9/11 20 Years Later: FDNY Rolls Out New Tech

September 11, 2021, marks the twentieth anniversary of the 9/11 terror attacks. Firefighters were the first responders on the scene that day, trying to save as many lives as they could. But, unfortunately, they didn’t have all the technology they needed.

Research on firefighting techniques has led to the development of new strategies, technology, and ways of thinking for the New York City Fire Department (FDNY). 

“Opening up skylights and windows without water allows fires to get bigger. Fires in high-rise buildings are even more challenging. Research has shown that controlling the air supply to a fire by covering a vented window with a wind control device, such as a large fire-resistant blanket, or using nozzles that reach between floors to knock down the fire, enables firefighters to quickly access the fire floor. Then they can search for victims and extinguish the fire. Getting better information to firefighters when they need it involves employing technology like drones, thermal imaging cameras, gas sensors, and social media,” said Daniel Madrzykowski, director of research at UL Fire Safety Research Institute. 

UL Fire Safety Research Institute (FSRI) is the fire research arm of Underwriters Laboratories, a global independent science safety company. The Institute partners with FDNY, the Governors Island Preservation and Education Corporation, and the National Institute of Standards and Technology, a physical sciences laboratory and a non-regulatory agency of the U.S. Department of Commerce. Together the entities conduct live burn experiments on Governors Island. The information that the FSRI gathers helps FDNY and other fire departments across the U.S. engage in operations safely and efficiently. 

Madrzykowski said FDNY has learned to challenge a long-standing practice, getting firefighters to the roof to open the skylight. 

“For over a hundred years, FDNY used this tactic to let the smoke out of tenement buildings. However, the same tactics were being applied in high-rise buildings. These have a very different ventilation flow than a tenement with an open central stair. The problem is the sudden burst of oxygen from opening up the stairway allows a fire to get bigger and flow toward the firefighters trying to get to the apartment that is on fire. Wind can also be a very bad form of uncoordinated ventilation. It leads to unpredictability on a scene,” said Madrzykowski.

The new, safer approach involves deploying wind control devices over the open window of the apartment on fire or using special nozzles to flow water from the floor below into the window of the apartment above, said Madrzykowski. 

“These tactics deprive the fire of oxygen and provide cooling. They allow firefighters into an area without allowing the size and intensity of the fire to increase,” said Madrzykowski.

The primary reason firefighters must try out new ideas is that modern homes and apartments are full of furniture and clothes made with synthetic materials.

“Products like the polyester microfiber and polyurethane foam in a modern sofa are synthesized from crude oil. When they burn, they emit an extremely high heat. They melt, drip, and give off toxic smoke,” said Madrzykowski.

Madrzykowski said scorching fires could melt firefighters’ facepieces and burn through their gear. 

“The gear is not fireproof. It’s designed to take about 500°F. A fire fueled by synthetic materials can easily get to 1,500 or 2,000°F. That’s why we are helping firefighters cut off the flow of oxygen from the start,” said Madrzykowski.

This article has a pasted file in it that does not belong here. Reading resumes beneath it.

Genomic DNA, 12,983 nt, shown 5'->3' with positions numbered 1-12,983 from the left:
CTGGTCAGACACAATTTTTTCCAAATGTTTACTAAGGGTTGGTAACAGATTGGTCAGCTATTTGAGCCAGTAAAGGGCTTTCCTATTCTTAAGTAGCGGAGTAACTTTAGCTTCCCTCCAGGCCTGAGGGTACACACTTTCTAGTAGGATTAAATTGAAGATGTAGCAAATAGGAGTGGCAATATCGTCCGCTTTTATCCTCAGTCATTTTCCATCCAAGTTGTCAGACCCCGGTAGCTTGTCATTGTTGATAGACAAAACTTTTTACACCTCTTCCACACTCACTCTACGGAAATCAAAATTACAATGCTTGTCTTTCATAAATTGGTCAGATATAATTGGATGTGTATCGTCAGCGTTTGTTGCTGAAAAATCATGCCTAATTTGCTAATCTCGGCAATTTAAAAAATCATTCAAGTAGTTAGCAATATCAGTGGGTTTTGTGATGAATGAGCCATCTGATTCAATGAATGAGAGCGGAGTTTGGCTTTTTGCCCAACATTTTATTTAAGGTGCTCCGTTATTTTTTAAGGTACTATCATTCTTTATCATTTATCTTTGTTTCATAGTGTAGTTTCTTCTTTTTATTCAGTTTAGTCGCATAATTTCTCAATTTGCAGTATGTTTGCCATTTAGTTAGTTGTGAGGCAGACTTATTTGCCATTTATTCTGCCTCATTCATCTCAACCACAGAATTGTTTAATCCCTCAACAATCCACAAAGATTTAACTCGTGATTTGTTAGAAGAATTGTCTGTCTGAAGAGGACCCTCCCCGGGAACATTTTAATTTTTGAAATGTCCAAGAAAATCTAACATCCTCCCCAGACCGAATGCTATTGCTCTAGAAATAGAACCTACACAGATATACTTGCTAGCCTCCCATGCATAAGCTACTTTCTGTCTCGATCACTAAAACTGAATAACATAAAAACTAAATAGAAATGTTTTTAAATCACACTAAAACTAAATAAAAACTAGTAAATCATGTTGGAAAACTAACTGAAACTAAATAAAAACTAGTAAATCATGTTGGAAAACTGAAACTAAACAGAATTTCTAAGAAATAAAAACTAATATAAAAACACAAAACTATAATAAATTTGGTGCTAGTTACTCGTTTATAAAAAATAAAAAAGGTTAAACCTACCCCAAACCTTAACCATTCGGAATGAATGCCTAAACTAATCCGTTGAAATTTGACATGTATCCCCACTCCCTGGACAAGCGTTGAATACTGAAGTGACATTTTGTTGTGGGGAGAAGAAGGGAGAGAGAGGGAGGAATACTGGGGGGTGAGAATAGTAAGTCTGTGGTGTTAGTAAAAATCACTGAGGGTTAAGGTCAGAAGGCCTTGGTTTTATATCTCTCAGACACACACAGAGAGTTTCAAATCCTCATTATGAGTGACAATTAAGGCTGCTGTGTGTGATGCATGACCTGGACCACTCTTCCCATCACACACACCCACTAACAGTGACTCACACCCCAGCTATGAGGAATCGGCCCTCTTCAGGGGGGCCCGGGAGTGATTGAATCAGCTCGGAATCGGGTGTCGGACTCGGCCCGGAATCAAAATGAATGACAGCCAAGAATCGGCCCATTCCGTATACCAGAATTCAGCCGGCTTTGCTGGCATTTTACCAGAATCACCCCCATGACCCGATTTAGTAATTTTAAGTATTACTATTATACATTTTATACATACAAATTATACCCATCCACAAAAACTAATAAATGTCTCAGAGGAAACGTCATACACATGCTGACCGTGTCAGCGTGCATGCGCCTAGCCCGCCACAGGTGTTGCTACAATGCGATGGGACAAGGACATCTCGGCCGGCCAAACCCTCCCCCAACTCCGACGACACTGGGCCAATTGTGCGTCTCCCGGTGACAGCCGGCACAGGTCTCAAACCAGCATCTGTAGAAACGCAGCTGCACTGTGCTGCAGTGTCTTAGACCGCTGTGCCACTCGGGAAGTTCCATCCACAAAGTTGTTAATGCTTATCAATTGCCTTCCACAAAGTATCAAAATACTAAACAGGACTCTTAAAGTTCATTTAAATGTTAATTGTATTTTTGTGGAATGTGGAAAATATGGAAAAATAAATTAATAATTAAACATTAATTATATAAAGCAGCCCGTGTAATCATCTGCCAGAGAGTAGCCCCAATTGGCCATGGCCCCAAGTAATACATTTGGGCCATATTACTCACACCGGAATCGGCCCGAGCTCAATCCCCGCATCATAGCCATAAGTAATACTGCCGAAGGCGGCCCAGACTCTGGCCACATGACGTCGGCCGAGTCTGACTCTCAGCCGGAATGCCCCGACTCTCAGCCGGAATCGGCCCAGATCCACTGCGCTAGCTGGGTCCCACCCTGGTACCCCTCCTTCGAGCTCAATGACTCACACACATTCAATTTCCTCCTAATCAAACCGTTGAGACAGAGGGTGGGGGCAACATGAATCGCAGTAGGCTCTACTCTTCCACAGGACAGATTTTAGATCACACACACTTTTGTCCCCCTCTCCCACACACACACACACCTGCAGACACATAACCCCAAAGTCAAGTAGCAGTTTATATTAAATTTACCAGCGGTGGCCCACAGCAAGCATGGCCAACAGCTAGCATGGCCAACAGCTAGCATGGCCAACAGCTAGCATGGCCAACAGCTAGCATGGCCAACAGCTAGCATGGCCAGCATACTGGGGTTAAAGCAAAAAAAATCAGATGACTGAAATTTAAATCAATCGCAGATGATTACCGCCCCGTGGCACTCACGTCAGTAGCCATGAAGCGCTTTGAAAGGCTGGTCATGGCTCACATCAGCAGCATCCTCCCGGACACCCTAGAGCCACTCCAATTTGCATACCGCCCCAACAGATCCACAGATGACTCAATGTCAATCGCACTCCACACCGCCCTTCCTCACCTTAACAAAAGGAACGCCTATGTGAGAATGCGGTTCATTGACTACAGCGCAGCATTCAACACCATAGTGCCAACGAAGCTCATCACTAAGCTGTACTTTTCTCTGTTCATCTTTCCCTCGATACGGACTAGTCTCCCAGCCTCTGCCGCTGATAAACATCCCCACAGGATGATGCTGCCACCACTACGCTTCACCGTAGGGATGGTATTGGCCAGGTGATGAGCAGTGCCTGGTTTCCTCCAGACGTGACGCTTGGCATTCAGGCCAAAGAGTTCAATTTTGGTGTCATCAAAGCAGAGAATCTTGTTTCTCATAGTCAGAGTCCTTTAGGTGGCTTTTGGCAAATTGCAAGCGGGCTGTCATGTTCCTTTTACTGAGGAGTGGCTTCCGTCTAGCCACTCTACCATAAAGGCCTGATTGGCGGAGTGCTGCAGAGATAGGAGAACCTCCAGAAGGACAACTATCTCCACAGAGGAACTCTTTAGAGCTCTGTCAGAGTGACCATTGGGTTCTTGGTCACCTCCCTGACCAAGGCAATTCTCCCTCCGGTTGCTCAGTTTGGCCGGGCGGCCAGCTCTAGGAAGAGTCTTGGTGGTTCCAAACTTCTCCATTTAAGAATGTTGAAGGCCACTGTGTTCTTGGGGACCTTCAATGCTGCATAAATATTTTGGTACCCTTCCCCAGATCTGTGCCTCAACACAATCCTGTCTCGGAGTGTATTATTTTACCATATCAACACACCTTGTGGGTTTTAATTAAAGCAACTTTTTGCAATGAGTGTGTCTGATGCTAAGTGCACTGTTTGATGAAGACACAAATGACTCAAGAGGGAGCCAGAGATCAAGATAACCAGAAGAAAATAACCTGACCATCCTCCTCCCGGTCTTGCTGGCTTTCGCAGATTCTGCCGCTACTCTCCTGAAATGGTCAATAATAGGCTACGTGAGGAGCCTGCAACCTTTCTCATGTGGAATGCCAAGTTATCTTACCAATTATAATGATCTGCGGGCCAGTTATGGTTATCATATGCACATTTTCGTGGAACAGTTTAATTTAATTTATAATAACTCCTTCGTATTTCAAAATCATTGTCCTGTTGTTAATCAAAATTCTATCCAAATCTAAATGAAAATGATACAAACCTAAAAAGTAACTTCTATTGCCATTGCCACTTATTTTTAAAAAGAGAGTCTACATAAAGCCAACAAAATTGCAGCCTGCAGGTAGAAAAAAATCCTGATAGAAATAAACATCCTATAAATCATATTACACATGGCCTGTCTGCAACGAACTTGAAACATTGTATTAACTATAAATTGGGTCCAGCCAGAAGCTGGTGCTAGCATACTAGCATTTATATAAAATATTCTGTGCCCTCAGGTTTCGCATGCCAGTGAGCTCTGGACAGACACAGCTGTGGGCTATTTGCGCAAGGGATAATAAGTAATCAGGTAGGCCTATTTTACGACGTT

Madrzykowski added coordinating ventilation and suppression tactics in high-rise buildings requires advanced devices.

The machinery includes radios with high-performance repeaters, components that receive the radio signal on one frequency and simultaneously transmit the same signal on another frequency; infrared cameras; and drones to see the scene from different angles.

“Social media apps, especially those that broadcast live, and citizen apps for fire buffs are helpful too. Anything that collects data in a unique way and presents it to FDNY companies helps them deal with a challenging scene,” said Madrzykowski.

Madrzykowski said a recent challenge for FDNY firefighters is fighting fires caused by lithium-ion battery packs. These battery packs are present in a wide variety of vehicles powered by electricity, including hoverboards, e-bikes, e-scooters and certain electric cars, as well as laptops and power tools. 

“A device can catch fire when you use the wrong charger or if a damaged battery is being charged. Lithium ion-battery-powered devices burn very hot. The one way to handle fires in smaller devices is to drown the battery in the bathtub,” said Madrzykowski.

FSRI and FDNY are now developing training that involves wrapping portable devices in a fire-resistant blanket and submerging them in water.  In some cases, the lithium-ion batteries can be hard to extinguish or have the potential for re-igniting.

“Submerging the batteries in water…is preferable to having the firefighters…try to remove (burning) batteries out of a high-rise apartment via an elevator or stairway,” said Madrzykowski. 

Madrzykowski said the close relationship between FDNY and FSRI informs UL as well. 

Every year, FSRI staff observe FDNY’s large-scale training called “the mother of all drills.” The annual event occurs at FDNY’s Training Academy on Randall’s Island in Astoria. 

“At the in-service training, several engine companies and ladder companies coordinate to better understand how to use the new tools on the ground. When we watch companies work together, we get a better idea of how they communicate. That’s how we start to understand how to make different technologies or techniques part of an overall strategy,” said Madrzykowski.

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